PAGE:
Company culture describes the environment and culture of the workplace. Some employers might not care about their workplace environment because they only believe it’s important to get the job done quickly; however, successful companies find that this attitude actually hurts profits.
Positive environments improve productivity and help businesses and employees earn more money.
According to research published on Entrepreneur.com, businesses with great cultures perform 20 percent better than those that don’t. They also tend to have employees who earn more money. It isn’t necessarily because these companies pay higher starting salaries than others in their industry. Sometimes they don’t. It’s lower turnover and increased productivity that helps these happier companies compete.
With that said, conveying the company culture in job descriptions is critical for two reasons:
It’s pretty obvious that job descriptions should include more than just actual tasks and required skills; also, they should promote the investment in employee happiness that a company makes. By following these three suggestions, employers can give job seekers a chance to understand their business culture:
Don’t be afraid to introduce your job listing with a paragraph or two about your culture.You might even include some direct testimonials from current employees who perform a similar job.
Also, emphasise that you’ve included this section to let job seekers know why they would like to work at this company. Your clarity will also reflect well upon your business.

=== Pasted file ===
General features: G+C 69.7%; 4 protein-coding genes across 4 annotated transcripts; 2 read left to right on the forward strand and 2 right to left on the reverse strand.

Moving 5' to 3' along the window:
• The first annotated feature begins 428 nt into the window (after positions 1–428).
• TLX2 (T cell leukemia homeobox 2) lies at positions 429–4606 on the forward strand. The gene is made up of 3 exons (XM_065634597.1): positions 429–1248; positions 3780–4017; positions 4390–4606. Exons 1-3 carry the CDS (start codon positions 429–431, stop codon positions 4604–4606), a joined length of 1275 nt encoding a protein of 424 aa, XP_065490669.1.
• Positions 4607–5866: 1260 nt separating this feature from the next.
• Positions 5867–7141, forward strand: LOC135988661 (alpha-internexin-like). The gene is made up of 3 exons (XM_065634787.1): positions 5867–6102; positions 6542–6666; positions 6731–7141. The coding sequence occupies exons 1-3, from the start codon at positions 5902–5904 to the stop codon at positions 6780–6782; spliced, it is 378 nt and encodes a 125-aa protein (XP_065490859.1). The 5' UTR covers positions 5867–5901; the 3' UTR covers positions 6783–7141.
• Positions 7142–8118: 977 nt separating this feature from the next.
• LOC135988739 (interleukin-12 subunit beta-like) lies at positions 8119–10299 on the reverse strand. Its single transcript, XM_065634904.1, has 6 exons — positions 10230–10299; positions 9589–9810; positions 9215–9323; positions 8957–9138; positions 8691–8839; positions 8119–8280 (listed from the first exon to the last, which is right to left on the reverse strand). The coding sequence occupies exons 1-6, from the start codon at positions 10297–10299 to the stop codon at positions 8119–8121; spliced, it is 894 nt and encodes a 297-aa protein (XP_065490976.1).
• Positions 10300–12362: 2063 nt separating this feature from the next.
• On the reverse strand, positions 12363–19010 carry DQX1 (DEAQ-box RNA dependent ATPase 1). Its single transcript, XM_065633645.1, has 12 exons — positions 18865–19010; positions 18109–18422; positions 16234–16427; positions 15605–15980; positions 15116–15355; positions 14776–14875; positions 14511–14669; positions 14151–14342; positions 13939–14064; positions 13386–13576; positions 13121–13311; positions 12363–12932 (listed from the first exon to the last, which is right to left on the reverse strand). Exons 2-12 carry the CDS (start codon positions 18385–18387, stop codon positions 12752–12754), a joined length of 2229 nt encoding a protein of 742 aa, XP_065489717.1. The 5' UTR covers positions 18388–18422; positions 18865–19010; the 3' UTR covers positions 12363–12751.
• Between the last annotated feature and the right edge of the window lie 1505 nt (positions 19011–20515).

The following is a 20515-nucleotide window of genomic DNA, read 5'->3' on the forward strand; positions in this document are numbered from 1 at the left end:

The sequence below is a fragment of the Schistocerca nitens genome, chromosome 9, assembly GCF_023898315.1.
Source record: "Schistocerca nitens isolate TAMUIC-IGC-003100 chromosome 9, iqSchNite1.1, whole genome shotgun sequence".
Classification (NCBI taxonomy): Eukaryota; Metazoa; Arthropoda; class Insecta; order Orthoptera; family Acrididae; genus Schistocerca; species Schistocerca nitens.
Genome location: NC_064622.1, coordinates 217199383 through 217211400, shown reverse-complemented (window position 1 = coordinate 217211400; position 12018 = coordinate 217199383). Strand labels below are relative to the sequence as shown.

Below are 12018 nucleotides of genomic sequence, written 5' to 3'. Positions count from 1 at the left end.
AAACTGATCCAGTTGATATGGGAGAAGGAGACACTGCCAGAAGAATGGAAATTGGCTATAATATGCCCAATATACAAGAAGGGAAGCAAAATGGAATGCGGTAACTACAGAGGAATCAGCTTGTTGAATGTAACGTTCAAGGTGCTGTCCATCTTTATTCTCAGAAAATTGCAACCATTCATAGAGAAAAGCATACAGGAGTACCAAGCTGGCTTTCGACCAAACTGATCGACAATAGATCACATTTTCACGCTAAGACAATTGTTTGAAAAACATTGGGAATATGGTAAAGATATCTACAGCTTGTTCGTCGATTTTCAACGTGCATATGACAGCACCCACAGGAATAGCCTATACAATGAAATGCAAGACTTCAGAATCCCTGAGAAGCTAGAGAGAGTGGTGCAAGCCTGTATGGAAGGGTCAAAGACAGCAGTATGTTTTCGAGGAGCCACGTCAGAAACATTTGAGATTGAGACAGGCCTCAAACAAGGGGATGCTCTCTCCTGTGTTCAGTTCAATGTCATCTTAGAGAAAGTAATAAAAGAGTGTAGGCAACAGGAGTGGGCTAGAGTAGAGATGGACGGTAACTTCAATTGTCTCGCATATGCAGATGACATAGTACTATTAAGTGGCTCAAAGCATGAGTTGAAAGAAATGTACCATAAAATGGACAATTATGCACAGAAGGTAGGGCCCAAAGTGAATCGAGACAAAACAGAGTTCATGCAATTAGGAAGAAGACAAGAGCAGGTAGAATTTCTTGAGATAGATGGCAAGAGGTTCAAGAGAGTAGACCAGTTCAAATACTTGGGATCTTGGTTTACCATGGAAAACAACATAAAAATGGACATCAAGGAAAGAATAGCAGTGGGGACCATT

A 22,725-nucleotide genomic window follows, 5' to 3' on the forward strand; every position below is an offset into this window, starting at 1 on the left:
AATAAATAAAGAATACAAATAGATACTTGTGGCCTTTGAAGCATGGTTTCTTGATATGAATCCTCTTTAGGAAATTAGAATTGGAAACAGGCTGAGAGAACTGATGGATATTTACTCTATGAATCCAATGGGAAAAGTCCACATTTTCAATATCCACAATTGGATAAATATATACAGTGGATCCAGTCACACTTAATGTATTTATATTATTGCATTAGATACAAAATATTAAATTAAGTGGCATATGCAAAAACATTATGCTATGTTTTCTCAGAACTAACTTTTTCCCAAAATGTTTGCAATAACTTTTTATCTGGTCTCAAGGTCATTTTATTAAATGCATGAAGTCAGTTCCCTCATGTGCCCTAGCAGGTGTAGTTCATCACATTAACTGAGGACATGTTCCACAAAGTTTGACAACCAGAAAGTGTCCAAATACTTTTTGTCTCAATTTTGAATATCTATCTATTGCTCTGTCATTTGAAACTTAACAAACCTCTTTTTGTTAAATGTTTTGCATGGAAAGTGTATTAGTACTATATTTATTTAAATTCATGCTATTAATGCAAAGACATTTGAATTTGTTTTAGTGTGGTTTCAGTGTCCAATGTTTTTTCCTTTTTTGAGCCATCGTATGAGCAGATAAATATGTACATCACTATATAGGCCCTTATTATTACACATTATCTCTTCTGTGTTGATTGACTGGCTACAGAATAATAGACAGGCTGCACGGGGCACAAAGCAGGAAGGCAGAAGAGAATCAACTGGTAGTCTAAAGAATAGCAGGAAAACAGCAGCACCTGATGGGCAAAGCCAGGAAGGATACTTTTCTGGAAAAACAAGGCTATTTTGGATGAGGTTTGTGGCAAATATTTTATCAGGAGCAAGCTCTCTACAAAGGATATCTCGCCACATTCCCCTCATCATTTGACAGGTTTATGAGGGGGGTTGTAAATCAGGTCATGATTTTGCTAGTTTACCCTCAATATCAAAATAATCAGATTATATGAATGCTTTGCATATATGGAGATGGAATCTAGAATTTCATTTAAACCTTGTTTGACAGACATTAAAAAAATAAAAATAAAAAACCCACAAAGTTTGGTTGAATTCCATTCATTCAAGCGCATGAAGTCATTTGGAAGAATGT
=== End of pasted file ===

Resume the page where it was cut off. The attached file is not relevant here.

Google is one example of a company that has grown famous for its positive work climate.
According to Fast Company, perks like free food and gym memberships were no accident but part of a deliberate strategy to attract and retain top talent.
Not every company can invest in a work culture like Google has; however, even an entry-level job may offer paid training, internal promotions, employee discounts, flexible work schedules, and a great location. Find out why current employees like their jobs and start there.
Quite simply, if you’re looking for younger workers, and even some older ones, you need to use mobile apps for job listings.
Eighty-seven percent of mobile device users say that they have their phones by their side 24 hours a day and are more likely to check online with them than with a laptop or desktop.
They’re more likely to use employment apps and mobile sites than to read newspaper listings or even listings on traditional job sites.
Younger workers also like using mobile apps for work, so your use of one for job listing is another way to demonstrate that your culture is in tune with their preferences. Postings that reflect a positive company culture will attract the right type of employees.